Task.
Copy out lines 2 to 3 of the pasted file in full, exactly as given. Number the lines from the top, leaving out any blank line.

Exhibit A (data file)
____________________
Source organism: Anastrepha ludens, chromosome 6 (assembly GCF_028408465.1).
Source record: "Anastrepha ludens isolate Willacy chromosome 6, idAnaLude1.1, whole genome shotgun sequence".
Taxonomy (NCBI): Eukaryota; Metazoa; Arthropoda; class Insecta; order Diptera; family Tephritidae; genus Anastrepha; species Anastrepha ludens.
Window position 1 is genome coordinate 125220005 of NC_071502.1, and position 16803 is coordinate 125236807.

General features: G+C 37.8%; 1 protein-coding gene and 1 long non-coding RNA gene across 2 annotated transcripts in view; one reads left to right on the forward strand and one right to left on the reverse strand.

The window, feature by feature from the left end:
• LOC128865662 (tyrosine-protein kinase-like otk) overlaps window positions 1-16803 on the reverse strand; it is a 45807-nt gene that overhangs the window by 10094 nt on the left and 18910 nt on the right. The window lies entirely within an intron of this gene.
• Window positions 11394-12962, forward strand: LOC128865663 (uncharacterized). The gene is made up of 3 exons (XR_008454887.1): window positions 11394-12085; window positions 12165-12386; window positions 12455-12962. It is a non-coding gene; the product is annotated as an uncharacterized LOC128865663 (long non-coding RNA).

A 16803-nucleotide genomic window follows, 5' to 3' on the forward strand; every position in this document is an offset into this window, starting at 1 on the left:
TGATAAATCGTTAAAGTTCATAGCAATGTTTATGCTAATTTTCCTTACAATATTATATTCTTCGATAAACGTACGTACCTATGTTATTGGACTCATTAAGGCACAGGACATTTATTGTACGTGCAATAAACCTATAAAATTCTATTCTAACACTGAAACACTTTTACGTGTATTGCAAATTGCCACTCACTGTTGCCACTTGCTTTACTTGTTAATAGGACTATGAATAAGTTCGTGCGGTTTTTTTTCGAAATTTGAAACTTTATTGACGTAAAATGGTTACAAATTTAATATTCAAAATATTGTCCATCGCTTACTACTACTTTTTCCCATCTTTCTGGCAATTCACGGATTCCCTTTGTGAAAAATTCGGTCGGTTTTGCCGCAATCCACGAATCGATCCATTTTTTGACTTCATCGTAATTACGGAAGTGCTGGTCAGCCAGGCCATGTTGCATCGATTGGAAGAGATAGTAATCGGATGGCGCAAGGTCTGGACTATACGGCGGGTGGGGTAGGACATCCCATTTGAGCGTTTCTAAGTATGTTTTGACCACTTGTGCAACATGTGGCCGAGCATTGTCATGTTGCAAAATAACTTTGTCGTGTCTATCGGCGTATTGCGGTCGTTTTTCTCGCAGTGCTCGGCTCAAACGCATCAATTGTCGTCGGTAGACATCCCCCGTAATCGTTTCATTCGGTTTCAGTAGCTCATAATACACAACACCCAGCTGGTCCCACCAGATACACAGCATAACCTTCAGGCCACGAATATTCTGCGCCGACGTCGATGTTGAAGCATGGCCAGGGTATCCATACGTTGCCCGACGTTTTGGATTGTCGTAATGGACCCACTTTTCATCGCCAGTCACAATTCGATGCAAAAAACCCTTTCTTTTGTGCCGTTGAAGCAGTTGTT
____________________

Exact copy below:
Source record: "Anastrepha ludens isolate Willacy chromosome 6, idAnaLude1.1, whole genome shotgun sequence".
Taxonomy (NCBI): Eukaryota; Metazoa; Arthropoda; class Insecta; order Diptera; family Tephritidae; genus Anastrepha; species Anastrepha ludens.